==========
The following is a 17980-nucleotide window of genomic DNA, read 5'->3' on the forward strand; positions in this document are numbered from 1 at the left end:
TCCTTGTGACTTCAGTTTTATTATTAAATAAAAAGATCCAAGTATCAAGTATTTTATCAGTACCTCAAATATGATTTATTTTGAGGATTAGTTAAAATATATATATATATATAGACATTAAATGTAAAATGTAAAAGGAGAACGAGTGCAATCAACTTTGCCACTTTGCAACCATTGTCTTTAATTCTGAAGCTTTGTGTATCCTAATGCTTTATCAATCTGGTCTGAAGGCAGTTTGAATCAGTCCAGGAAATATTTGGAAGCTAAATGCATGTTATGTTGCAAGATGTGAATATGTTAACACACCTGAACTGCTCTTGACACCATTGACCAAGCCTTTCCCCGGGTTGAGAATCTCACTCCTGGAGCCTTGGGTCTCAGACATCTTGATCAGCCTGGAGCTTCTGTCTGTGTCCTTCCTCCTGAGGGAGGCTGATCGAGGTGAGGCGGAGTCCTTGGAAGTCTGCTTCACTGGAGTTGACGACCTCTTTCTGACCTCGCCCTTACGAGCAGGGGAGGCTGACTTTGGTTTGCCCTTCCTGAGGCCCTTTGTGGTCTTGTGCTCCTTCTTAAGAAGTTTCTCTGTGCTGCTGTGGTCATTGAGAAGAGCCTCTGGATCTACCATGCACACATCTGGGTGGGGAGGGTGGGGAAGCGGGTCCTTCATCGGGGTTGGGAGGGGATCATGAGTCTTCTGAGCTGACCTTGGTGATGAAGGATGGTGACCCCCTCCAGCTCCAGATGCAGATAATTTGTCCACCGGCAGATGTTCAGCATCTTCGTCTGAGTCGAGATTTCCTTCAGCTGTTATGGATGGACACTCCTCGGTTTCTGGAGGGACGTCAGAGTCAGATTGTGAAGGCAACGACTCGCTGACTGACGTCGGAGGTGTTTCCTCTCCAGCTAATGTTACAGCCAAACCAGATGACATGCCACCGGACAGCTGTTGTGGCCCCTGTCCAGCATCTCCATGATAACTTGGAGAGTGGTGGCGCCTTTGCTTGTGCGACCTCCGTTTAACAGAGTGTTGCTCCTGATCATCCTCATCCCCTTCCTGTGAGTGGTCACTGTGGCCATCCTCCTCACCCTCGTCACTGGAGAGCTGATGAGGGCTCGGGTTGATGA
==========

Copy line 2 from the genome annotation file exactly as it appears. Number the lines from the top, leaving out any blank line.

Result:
TCCTTGTGACTTCAGTTTTATTATTAAATAAAAAGATCCAAGTATCAAGTATTTTATCAGTACCTCAAATATGATTTATTTTGAGGATTAGTTAAAATATATATATATATATAGACATTAAATGTAAAATGTAAAAGGAGAACGAGTGCAATCAACTTTGCCACTTTGCAACCATTGTCTTTAATTCTGAAGCTTTGTGTATCCTAATGCTTTATCAATCTGGTCTGAAGGCAGTTTGAATCAGTCCAGGAAATATTTGGAAGCTAAATGCATGTTATGTTGCAAGATGTGAATATGTTAACACACCTGAACTGCTCTTGACACCATTGACCAAGCCTTTCCCCGGGTTGAGAATCTCACTCCTGGAGCCTTGGGTCTCAGACATCTTGATCAGCCTGGAGCTTCTGTCTGTGTCCTTCCTCCTGAGGGAGGCTGATCGAGGTGAGGCGGAGTCCTTGGAAGTCTGCTTCACTGGAGTTGACGACCTCTTTCTGACCTCGCCCTTACGAGCAGGGGAGGCTGACTTTGGTTTGCCCTTCCTGAGGCCCTTTGTGGTCTTGTGCTCCTTCTTAAGAAGTTTCTCTGTGCTGCTGTGGTCATTGAGAAGAGCCTCTGGATCTACCATGCACACATCTGGGTGGGGAGGGTGGGGAAGCGGGTCCTTCATCGGGGTTGGGAGGGGATCATGAGTCTTCTGAGCTGACCTTGGTGATGAAGGATGGTGACCCCCTCCAGCTCCAGATGCAGATAATTTGTCCACCGGCAGATGTTCAGCATCTTCGTCTGAGTCGAGATTTCCTTCAGCTGTTATGGATGGACACTCCTCGGTTTCTGGAGGGACGTCAGAGTCAGATTGTGAAGGCAACGACTCGCTGACTGACGTCGGAGGTGTTTCCTCTCCAGCTAATGTTACAGCCAAACCAGATGACATGCCACCGGACAGCTGTTGTGGCCCCTGTCCAGCATCTCCATGATAACTTGGAGAGTGGTGGCGCCTTTGCTTGTGCGACCTCCGTTTAACAGAGTGTTGCTCCTGATCATCCTCATCCCCTTCCTGTGAGTGGTCACTGTGGCCATCCTCCTCACCCTCGTCACTGGAGAGCTGATGAGGGCTCGGGTTGATGA